'Subject to contract between the partners, the property of the firm includes all property any rights and interests in property originally brought into the stock of the firm or acquired, by purchases or otherwise, by or for the firm, or for the purposes and in the course of the business of the firm, and includes also the goodwill of the business.
Unless the contrary intention appears, property and rights and interests in property acquired with money belonging to the firm are deemed to have been acquired for the firm.'
Section 19(2) (f) and (g) provides that, in the absence of a any usage or customs of trade to the countrary, the implied authority of a partner does not empower him to acquire imovable property of behalf of the firm or to transfer immovable property belonging to thefirm. The various provisions of the Partnership Act dealing with property of a firm came up for consideration of the Supreme Court in Narayanappa v. Bhaskara Krishnappa A. I. R. 1966 S. C. 1300, 1303. The court held :
'From the a persual of these provisions it would be abundantly clear that whatever may be the character of the property which is brought in by the partners whent he partnership is formed or which may be acquired in the course of the business of the partnership it becomes the property of the firm and what a partner is entitled tois his share of profits, if any, accruing to the partnership to a share in the money representing the value of the property. NO doubt, since a firm has no legal existence, the partnership property will vest all the partners and in that sense every partners has an interest in the property of the partnership. During the subsisting of the partnership, however, no partner can deal with any portion of the property as his own. Nor can be assign his interest in a specific item of the partnership property to anyone. His right is to obtain such profits, if any as fall to his share from time to time and upon the dissolution of the firm to a share in the asse ts of the firm which remain after satisfying the liabilities set out in clause (a) and sub-clauses (i), (ii), and (iii), of clause (b) of section 48'.
A firms tax liability with respect to house property came up for consideration in S. N. Syed Mohammed Saheb & Bros. v. Commissioner of Income-tax  68 I. T. R. 791, 793 (Ker.). In that case, it was contended on behalf of the assssee that the income from house property owned by the firm should be assessed under section 26 of the Act treating the property as owned by an association of person. The court repelled that contention and observed as follows :
In this case, the assessee is the firm; and admittedly, the firm is the owner of the house properties as well. Therefore, section 26 cannot be invoked, nor can any clam be made under that section that the income should be assessed in the hands of the several partners of the firm. The assessment by the department under section 22 of the Act including the income of the house properties in the total income of the firm appears to be correct.'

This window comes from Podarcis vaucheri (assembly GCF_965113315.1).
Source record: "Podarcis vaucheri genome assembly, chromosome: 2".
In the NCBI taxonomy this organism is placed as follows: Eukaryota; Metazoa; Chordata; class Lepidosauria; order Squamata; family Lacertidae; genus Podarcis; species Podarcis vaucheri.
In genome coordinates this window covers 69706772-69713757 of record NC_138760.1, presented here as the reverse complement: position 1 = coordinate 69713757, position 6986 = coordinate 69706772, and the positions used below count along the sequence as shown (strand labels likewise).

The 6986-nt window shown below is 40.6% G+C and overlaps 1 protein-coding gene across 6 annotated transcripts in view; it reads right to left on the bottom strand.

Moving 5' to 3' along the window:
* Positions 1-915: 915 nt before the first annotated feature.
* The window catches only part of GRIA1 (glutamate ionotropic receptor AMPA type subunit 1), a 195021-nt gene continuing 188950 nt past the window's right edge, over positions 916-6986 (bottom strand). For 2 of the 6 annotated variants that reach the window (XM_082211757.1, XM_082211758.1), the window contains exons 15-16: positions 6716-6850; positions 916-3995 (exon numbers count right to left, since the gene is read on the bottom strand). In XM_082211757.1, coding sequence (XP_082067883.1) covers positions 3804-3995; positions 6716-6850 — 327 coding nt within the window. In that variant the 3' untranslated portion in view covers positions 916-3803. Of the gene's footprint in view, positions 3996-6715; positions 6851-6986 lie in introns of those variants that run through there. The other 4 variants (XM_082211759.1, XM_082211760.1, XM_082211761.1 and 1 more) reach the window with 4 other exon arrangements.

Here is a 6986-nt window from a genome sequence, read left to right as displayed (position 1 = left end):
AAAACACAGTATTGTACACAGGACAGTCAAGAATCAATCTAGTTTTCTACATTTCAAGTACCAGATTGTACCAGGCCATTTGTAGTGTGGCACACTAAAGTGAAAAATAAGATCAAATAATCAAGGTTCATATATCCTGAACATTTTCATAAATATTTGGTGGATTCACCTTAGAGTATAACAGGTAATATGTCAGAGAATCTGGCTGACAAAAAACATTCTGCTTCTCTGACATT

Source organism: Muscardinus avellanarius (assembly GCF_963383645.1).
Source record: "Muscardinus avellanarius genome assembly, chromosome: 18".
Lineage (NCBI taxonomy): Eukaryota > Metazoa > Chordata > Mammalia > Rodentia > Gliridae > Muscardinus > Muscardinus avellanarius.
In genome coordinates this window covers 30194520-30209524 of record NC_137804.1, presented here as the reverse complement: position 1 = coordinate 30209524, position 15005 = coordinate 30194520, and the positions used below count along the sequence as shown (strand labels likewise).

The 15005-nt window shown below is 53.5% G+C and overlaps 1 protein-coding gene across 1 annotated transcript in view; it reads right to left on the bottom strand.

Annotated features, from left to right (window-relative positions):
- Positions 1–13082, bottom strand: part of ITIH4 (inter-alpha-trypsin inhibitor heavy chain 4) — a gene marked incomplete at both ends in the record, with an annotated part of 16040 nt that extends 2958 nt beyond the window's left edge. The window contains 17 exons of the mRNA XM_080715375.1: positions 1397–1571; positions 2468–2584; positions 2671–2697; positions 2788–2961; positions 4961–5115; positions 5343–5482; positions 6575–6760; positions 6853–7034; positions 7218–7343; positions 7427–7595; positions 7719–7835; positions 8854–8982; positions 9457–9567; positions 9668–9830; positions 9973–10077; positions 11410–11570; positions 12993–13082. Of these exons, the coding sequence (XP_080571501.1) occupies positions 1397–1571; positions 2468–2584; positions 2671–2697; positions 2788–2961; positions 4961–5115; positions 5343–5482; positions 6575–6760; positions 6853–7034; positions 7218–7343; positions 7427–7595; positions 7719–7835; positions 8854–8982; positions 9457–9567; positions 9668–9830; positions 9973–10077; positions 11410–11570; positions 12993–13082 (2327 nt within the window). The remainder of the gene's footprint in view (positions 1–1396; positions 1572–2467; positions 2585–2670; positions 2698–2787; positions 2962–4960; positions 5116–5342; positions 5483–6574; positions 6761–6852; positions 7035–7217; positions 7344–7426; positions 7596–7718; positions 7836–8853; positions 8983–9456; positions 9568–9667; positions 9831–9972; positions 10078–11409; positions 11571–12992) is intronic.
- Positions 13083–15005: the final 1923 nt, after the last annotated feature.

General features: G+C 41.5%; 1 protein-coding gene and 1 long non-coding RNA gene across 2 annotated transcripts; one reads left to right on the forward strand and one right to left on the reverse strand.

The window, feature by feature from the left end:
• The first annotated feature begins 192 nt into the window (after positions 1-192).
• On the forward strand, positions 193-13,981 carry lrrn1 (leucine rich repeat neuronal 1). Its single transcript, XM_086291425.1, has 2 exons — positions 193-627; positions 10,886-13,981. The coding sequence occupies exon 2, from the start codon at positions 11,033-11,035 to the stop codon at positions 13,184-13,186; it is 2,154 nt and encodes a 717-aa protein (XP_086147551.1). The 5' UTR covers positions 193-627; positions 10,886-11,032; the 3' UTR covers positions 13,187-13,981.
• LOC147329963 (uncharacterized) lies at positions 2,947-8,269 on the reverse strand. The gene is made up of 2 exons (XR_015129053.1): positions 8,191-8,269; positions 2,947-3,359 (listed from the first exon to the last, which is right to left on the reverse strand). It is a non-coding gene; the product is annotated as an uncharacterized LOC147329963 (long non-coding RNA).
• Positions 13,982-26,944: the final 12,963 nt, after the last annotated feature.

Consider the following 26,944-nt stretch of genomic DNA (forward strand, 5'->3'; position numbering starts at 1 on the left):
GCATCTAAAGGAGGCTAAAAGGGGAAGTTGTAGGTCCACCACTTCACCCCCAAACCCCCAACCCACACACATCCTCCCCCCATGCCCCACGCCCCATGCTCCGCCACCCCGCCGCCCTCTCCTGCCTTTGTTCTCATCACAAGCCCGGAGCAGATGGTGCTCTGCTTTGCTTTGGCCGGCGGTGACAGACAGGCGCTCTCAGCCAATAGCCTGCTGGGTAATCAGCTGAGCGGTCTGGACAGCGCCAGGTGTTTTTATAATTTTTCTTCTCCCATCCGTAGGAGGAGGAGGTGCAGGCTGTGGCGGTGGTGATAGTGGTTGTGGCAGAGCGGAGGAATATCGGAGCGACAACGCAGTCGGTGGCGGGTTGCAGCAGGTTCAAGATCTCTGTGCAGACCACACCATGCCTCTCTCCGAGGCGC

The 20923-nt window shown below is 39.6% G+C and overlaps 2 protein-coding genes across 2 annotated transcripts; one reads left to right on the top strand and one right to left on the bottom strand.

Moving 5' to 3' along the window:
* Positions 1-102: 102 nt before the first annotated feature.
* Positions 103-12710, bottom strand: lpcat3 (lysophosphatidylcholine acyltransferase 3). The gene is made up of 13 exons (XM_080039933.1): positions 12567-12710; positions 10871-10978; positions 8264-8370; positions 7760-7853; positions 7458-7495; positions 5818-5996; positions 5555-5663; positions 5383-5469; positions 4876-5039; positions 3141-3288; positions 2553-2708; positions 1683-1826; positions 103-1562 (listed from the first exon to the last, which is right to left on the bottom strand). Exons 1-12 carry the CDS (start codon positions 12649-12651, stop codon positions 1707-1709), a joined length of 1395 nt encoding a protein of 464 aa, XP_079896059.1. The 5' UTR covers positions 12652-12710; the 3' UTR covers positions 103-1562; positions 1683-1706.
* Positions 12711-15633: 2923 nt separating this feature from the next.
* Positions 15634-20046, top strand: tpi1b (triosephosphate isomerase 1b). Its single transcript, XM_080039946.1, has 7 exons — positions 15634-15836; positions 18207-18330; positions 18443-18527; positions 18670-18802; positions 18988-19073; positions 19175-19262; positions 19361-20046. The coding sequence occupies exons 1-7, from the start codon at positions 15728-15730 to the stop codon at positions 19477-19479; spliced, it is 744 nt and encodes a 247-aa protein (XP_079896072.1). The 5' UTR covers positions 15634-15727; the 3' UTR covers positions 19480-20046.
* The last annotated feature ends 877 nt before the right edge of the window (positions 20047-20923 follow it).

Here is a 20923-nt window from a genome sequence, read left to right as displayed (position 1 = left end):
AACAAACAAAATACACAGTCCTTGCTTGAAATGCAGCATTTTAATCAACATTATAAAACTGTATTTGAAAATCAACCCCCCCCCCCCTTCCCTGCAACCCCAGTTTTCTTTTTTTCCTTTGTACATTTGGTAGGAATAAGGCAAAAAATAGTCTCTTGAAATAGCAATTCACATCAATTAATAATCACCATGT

In view of the specific provisions of the partnership Act relating to the property of a firm and the judicial pronouncements on the matter, there cannot be any doubt that a firm is legally competent on own or thold property and also to deal with such property. Any profit or gaind derived by a firm in pursuance of the sale of a capital asset owned or held by the firm is, therefore, exigible totax in accordance with the relevant provisions of the Income-tax Act.
K. I. VISWAMBHARAN & BROTHERS AND ANOTHER V. COMMISSIONER OF INCOME-TAX.
August 17, 1972.
After the sale of the house property belonging to the firm, Sri K. I. Sukumaran, one of the partners, purchased in his name a residential building for Rs. 20,000. It was contended before the assessing authorities that the cost of the new purchase is also deductible from the proceeds reliased by the firm on the sale of its building by virtue of section 54(i) of the Income-tax Act. We may read section 54(i) of the Act :
'Where a capital gain arises from the transfer of a capital asset to which the provisions of section 53 are not applicable, being building or lands appurtenant thereto the income of which is chargeable under the head 'income from house property, which in the two years immediately proceeding the date of which the transfer took place, was being used by the assessee or a parent of his mainly for the purpose of his own or the parents own residence, and the assessee has within a period of one year before or after that date purchased, or has within a period of two years after that date constructed, a house property for the purpose of his own residence, then, instead of a capital gain being charged to income-tax as income of the previous year in which the transfer took place, it shall be dealt with in accordance with the following provisions of this section, that is to say, -
(i) if the amount of the capital gain is greater than the cost of the new asset, the difference between the amount of the capital gain and the cost of the new asset shall be charged under section 45 as the income of the previous year; and for the purpose of computing in respect of the new asset any capital gain arising from its transfer within a period of therr years of its purchase or construction, as the case may be, the cost shall be nil.'